Poaching Case Crosses State Lines
A simple phone call from a concerned sportsmen about illegal hunting activity occurring in Idaho's Lewis County, led to a nine month cooperative investigation involving the Idaho Department of Fish and Game (IDFG), Washington Department of Fish and Wildlife (WDFW) and the British Columbia Conservation Service (BCCS), resulting in three felony and 23 misdemeanor charges against six individuals from Idaho, Oregon and Washington.
Charges in Lewis County have been brought forward or still pending against: Chris Witt, 32, and Bill Witt, 57, Battleground, WA; Bradley Zenner, 45, Nez Perce, ID; Brian Shepherd, 30, Terrebonne, OR; Brian Lemaster, 31, and Terrance Wallingford, 34, Vancouver, WA.
Animals allegedly taken illegally include multiple elk, mule deer, pheasant, turkey and black bear, mostly from big game management unit 11A. Charges include exceeding the bag limit for big game, using/and transferring big game tags of another hunter, taking big game in a controlled hunt area without proper tags, possessing game taken unlawfully and unlawful bear baits.
The concerned sportsman reported that the alleged illegal hunting activity occurred over several years on private land leased by the Witts near Nez Perce, Idaho. The Witts recruited and sold four-year memberships to a hunting club for $5000 per individual to hunt whitetail and mule deer, elk, bear, mountain lion and turkey. Investigators found that Bill and Chris Witt recruited individuals to hunt in Idaho while acting as fishing guides on the Columbia River in Western Washington. Potential clients were told they could kill two elk and two deer each year, as well as multitude of other species.
Undercover officers from IDFG contacted and fished with the Witts in Washington to learn more about the illegal hunting activity in Idaho. During this contact, Chris Witt operated his boat illegally because his Captain's license had been revoked by the U.S. Coast Guard for drug violations. Undercover officers also corroborated the Idaho violations, witnessed fishing violations in Washington and were offered an illegal, unlicensed guided trip for salmon in British Columbia.
BCCS was then contacted and an undercover investigation was done in British Columbia. On July 27, 2004, the BCCS arrested Chris and Bill Witt for illegal guiding. Each was charged with six counts of illegal guiding, false statement and obstruction. The Witt's truck, jet boat, and fishing gear with a Canadian value of $100,000 were seized. The Witt's had signed paperwork at the US/Canada border swearing that they would not be guiding in Canada. Sentencing is pending with the return of equipment unlikely.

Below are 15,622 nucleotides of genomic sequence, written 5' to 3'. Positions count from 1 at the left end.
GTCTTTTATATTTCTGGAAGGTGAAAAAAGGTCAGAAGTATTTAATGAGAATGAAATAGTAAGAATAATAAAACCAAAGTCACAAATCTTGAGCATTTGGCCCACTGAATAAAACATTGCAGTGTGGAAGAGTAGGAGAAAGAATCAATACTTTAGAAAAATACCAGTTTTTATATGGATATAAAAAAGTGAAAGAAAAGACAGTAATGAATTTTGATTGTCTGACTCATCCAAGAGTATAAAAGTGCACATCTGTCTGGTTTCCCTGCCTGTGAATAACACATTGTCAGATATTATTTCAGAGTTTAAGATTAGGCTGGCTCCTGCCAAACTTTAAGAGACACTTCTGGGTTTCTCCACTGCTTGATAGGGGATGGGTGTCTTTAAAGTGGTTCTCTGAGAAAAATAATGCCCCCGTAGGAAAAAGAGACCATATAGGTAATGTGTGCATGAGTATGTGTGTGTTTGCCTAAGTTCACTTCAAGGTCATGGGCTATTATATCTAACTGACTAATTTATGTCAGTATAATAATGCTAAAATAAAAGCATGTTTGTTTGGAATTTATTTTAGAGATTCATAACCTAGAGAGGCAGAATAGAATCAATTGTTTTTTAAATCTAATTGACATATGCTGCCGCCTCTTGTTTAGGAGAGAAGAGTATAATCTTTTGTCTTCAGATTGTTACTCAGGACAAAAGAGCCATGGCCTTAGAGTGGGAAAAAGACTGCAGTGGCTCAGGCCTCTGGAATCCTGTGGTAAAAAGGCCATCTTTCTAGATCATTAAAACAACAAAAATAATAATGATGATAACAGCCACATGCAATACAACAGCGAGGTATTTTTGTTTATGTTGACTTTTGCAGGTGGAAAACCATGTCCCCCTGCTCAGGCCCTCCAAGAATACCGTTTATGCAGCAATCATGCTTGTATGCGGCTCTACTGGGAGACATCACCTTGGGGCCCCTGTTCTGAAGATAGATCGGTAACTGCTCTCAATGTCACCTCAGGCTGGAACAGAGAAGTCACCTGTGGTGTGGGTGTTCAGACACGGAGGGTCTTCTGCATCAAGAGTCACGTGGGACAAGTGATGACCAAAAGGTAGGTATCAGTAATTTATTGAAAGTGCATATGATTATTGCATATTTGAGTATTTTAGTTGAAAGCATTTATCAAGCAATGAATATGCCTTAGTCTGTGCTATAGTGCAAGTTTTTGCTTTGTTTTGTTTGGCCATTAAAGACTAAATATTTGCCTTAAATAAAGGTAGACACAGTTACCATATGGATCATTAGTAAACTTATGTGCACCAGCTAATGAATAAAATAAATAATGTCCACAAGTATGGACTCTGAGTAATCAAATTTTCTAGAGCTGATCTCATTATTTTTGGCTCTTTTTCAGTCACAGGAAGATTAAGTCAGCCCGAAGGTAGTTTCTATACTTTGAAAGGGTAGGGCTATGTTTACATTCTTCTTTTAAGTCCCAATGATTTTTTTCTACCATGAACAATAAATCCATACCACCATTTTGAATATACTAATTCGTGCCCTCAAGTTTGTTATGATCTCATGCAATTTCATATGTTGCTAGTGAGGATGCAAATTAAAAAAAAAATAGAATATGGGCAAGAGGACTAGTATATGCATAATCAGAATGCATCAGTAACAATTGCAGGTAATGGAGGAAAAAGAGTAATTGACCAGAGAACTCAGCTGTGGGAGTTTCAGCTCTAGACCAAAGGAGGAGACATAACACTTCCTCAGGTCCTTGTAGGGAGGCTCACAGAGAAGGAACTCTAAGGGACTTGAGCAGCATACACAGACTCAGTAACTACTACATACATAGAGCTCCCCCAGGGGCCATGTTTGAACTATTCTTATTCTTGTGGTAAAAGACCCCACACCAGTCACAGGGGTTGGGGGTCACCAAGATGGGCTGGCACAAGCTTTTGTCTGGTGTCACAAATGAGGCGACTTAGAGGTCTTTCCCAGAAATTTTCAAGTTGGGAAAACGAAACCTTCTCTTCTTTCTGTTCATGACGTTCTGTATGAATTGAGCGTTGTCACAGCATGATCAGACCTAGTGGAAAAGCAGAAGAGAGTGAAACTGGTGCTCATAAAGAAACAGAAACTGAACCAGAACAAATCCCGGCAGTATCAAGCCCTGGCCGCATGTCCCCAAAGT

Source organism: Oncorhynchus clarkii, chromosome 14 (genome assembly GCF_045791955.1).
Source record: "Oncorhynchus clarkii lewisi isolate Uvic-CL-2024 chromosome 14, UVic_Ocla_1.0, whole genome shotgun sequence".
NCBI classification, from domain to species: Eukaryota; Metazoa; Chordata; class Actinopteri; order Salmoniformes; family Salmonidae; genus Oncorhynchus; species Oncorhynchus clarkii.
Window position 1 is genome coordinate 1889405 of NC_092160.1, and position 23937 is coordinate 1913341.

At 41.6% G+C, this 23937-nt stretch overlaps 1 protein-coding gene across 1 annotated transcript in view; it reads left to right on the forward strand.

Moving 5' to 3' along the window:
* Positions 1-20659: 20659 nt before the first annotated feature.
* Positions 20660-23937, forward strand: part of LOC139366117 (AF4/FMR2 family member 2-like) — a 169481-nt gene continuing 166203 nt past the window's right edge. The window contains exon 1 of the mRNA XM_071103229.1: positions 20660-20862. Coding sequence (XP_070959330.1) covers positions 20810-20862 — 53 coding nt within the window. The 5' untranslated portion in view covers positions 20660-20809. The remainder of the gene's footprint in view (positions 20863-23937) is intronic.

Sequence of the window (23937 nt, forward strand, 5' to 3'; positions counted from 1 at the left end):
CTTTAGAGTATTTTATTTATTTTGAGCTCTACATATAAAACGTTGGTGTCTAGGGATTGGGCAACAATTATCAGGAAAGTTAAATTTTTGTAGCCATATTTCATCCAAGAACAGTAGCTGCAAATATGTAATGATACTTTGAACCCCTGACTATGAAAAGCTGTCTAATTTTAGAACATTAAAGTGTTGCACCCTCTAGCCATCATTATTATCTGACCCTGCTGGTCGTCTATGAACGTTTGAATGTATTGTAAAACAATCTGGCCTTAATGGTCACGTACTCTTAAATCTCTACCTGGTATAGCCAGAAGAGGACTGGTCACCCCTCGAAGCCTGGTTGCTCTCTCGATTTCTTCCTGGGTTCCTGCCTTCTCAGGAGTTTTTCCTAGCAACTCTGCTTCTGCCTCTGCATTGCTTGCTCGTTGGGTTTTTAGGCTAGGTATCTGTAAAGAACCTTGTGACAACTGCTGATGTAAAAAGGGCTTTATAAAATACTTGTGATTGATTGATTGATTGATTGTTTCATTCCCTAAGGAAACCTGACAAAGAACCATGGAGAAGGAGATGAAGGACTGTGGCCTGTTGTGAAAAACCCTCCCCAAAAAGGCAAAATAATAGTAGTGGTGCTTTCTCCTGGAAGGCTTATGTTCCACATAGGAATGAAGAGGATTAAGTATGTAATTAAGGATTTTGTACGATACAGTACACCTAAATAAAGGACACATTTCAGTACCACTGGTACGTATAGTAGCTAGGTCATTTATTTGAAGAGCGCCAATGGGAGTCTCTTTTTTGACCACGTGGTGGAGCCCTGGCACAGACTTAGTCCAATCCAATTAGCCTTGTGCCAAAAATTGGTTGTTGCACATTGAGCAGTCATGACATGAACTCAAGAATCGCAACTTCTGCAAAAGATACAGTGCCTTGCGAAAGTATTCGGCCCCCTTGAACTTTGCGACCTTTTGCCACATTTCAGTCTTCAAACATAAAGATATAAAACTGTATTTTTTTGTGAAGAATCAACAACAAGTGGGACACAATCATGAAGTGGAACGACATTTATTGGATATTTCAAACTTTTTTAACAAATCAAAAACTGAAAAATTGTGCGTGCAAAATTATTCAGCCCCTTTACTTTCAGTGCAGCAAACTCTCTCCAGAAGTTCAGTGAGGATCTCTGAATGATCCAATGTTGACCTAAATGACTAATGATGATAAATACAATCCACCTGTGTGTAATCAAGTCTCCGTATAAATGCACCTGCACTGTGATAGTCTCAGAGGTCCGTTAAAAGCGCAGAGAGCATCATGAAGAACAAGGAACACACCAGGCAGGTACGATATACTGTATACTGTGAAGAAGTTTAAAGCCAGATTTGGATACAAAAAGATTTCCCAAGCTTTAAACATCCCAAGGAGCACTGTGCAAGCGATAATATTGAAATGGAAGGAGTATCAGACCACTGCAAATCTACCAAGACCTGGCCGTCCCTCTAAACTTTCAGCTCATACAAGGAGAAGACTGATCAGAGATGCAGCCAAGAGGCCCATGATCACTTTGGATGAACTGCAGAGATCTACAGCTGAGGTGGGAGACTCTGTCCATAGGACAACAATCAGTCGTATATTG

On the same day, WDFW conducted search warrants at Witt's residence in Battleground, Washington, and their taxidermist, seizing several trophy animals related to the violations occurring in Idaho. Investigators from both Idaho and Washington conducted numerous follow-up interviews with individuals associated with the Witts. From statements made and evidence seized, it became clear that there was a pattern of intentional poaching occurring for many years in Idaho.
"The Witts motivation for abusing the wildlife resource was for money and ego," said Clay Cummins, IDFG Assistant Enforcement Bureau Chief. "Their actions showed a total disregard for the wildlife resource and laws, whether it be hunting or fishing."
But prosecuting flagrant law violators can be a challenge. According to Cummins, it is common in undercover investigations such as this, that a pattern of flagrant abuse of wildlife laws occurs for many years, but sometimes the worst violations detected can not be charged because of Idaho's short statute of limitations law.
"We learned of other violations including multiple over-limits of whitetail deer in 2000, but couldn't charge due to statute of limitation problems," Cummins said. "We need an increased statute of limitations law, like a five-year statute, to be able to allow prosecution of flagrant, habitual violators to the fullest extent," Cummins said.
Another challenge is deterring would-be violators. Judges impose fines, loss of hunting and fishing privileges and possible jail time to punish violators, but some feel the punishments are not severe enough to make an impact on poaching. Cummins thinks a significant deterrent to wildlife crime would be the forfeiture of equipment used in flagrant wildlife crimes.
"A good example would be what British Columbia did by seizing the Witts' $100,000 truck, jet boat and equipment," Cummins said. "If you are making a living off the illegal take of wildlife, you should be prepared to lose the equipment that enables you to poach - whether it's a plane, truck, boat or whatever else. At the very least, give the prosecutor and judge the option to pursue and impose appropriate sentences on the worst violators."
Cummins is thankful for the tip from the concerned sportsman and the help of fellow officers. "Without the tip and the teamwork from Washington and British Columbia, these guys would have gotten away with these crimes," Cummins said. "I know that the honest sportsman will be happy and excited that wildlife investigators are sharing intelligence and assisting each other in targeting these types of wildlife thieves."
The public can help solve wildlife crimes by reporting to any law enforcement authority or by calling the Citizens Against Poaching (CAP) hotline at 1-800-632-5999.